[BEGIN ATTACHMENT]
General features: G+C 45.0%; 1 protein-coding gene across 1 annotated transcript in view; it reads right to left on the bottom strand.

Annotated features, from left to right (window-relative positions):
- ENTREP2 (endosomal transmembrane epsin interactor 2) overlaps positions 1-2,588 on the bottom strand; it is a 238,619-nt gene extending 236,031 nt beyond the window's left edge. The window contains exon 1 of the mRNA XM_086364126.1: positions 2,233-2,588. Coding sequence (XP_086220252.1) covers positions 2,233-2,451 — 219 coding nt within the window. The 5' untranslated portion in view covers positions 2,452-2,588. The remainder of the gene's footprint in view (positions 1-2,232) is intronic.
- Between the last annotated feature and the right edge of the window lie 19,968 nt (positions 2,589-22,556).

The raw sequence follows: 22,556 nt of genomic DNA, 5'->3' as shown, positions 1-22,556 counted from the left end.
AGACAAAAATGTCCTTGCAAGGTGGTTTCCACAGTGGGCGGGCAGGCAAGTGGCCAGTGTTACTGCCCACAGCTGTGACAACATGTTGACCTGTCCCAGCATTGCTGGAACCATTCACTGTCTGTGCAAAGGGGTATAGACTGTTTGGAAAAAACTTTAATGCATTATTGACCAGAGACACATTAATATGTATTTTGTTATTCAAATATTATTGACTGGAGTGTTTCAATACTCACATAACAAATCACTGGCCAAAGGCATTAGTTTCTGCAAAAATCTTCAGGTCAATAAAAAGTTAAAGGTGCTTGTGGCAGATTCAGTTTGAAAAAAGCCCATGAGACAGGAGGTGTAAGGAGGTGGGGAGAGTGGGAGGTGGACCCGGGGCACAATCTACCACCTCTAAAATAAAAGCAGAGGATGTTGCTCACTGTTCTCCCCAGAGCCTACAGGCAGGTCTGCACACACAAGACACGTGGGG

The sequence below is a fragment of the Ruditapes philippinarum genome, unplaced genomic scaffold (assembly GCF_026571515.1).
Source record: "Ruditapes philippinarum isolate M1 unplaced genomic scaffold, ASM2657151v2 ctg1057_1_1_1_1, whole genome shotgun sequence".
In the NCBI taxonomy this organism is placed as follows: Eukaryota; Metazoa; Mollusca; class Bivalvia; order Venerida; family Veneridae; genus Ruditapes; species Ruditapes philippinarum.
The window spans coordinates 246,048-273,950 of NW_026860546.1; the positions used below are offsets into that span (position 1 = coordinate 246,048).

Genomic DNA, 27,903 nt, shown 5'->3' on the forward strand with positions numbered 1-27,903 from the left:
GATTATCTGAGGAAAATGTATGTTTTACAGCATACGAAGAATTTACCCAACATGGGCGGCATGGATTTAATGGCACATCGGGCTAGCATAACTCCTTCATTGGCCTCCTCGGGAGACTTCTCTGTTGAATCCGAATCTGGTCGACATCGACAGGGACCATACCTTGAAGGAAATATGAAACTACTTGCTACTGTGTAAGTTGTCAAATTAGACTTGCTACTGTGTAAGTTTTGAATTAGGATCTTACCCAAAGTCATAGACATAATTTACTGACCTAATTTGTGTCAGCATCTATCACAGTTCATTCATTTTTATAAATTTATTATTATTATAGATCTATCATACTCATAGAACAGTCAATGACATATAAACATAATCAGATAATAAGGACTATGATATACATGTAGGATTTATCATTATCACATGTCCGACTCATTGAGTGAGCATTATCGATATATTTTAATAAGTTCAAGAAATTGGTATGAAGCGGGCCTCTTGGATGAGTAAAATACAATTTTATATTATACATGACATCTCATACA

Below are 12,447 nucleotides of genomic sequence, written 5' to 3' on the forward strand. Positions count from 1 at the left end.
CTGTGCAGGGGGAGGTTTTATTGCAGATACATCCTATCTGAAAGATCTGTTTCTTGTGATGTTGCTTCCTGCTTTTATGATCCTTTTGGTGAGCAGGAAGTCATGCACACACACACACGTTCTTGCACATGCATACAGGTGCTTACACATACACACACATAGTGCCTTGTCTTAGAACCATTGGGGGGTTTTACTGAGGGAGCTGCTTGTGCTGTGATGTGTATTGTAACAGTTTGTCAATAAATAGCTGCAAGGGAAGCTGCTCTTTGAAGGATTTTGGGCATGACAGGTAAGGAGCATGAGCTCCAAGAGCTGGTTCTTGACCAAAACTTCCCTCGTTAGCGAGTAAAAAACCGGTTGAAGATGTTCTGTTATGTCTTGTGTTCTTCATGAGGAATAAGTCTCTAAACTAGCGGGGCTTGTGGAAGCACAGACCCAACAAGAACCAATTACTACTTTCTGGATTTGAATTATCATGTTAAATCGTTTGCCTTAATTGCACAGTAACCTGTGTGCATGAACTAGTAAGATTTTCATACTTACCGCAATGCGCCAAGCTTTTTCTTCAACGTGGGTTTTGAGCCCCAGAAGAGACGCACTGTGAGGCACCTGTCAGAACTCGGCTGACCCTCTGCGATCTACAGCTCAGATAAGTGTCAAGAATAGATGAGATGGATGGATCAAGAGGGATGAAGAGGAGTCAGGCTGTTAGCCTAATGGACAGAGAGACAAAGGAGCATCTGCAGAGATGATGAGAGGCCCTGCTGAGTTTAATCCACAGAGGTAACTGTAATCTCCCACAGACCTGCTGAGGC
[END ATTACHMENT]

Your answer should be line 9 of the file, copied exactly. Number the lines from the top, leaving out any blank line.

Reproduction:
In the NCBI taxonomy this organism is placed as follows: Eukaryota; Metazoa; Mollusca; class Bivalvia; order Venerida; family Veneridae; genus Ruditapes; species Ruditapes philippinarum.